Two weeks before we celebrate the Resurrection, we are faced, in today’s readings, with the question of resurrection. We know from the Gospels, that in Jesus’ time, this was not a totally accepted concept. Pharisees and Sadducees disagreed about it and even used it as a test case to ensnare Jesus.
Ezekiel is commanded by God to prophesy to the people with the offer of new life. The rising from the graves, whether physical or allegorical, and being enlivened with the breath of God, is a powerful image of the restoration of life.
John relates the calling forth of Lazarus from the tomb, even though he was already dead for four days. The text gives some specific reason for this act. The raising of Lazarus is for God’s glory, and also that the Son of God might be glorified through it. When Jesus tells his disciples that Lazarus is dead, he adds that he is glad he was not there, because what is about to happen will help their faith. Before he calls Lazarus to come out, Jesus offers a prayer of thanks to God for hearing him. Then he adds that he knows God always hears him, but that he has said this prayer so that all the people present might believe that he has been sent by God.
One of Martha’s roles in this story is to lead us on a faith journey through her own professions. Martha’s four professions of faith in Jesus are specific. – The first was in the power of Jesus to save. She truly believed that if Jesus had been there her brother would not have died. His presence would have made all the difference. – The second profession was in the loving relationship that Jesus had with God. She knew that God would grant Jesus whatever he might ask. – The third confession is in the resurrection on the last day. Martha is clear on where she stands on that question. – All these acts of faith lead her to her own surety about Jesus. When Jesus asks her if she believes that everyone who believes in him will never die, she responds with her fourth profession. “I believe that you are the Christ, the Son of God, the one that is coming into the world.” And so the story leads us to ponder what we believe. We can all claim ‘resurrection moments’ in our lives, communally and individually. We all experience the new life of spring coming from the depths of the earth. But the issue of the Gospel is deeper than that. It is the question we face in the loss of someone. It is the question we face when we ponder our own mortality or immortality. It is the ultimate end question.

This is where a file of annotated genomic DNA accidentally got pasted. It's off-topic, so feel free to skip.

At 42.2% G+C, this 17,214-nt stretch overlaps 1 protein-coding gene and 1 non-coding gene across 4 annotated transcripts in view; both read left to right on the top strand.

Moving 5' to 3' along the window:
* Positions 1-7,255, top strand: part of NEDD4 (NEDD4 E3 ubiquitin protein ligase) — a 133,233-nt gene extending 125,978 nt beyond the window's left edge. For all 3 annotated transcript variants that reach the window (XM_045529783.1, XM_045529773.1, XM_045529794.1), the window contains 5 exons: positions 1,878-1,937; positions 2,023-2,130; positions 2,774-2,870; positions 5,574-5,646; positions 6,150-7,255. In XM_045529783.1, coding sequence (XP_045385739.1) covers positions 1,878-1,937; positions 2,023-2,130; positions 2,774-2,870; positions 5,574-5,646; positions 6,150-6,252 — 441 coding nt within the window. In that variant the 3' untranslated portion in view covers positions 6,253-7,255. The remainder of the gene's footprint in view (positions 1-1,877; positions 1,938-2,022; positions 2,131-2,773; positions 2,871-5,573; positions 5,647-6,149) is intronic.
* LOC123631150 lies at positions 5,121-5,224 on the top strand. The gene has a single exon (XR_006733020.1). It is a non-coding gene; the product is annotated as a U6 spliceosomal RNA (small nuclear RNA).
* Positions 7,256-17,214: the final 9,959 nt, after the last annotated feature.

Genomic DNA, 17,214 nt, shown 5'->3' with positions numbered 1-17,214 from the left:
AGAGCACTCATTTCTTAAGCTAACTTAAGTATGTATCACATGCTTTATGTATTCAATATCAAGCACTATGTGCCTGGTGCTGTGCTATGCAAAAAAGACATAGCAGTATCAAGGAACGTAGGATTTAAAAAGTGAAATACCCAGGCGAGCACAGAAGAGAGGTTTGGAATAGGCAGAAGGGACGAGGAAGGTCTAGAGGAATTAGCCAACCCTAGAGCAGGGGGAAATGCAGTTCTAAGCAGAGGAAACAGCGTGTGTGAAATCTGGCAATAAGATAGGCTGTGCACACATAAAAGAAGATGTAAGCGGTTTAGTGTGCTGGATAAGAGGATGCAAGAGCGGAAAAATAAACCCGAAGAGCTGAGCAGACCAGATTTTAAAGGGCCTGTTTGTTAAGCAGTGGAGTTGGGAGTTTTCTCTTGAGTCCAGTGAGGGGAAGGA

“I am the resurrection and the life; whoever believes in me, even if he/she dies, will live, and everyone who lives and believes in me will never die. Do you believe this?” Last week my cousin buried her husband, whose death came rather quickly and unexpectedly. In her grief and struggle she said to me, “I know I will see him again. Well, isn’t that what we believe?”
Elizabeth Ferguson, OP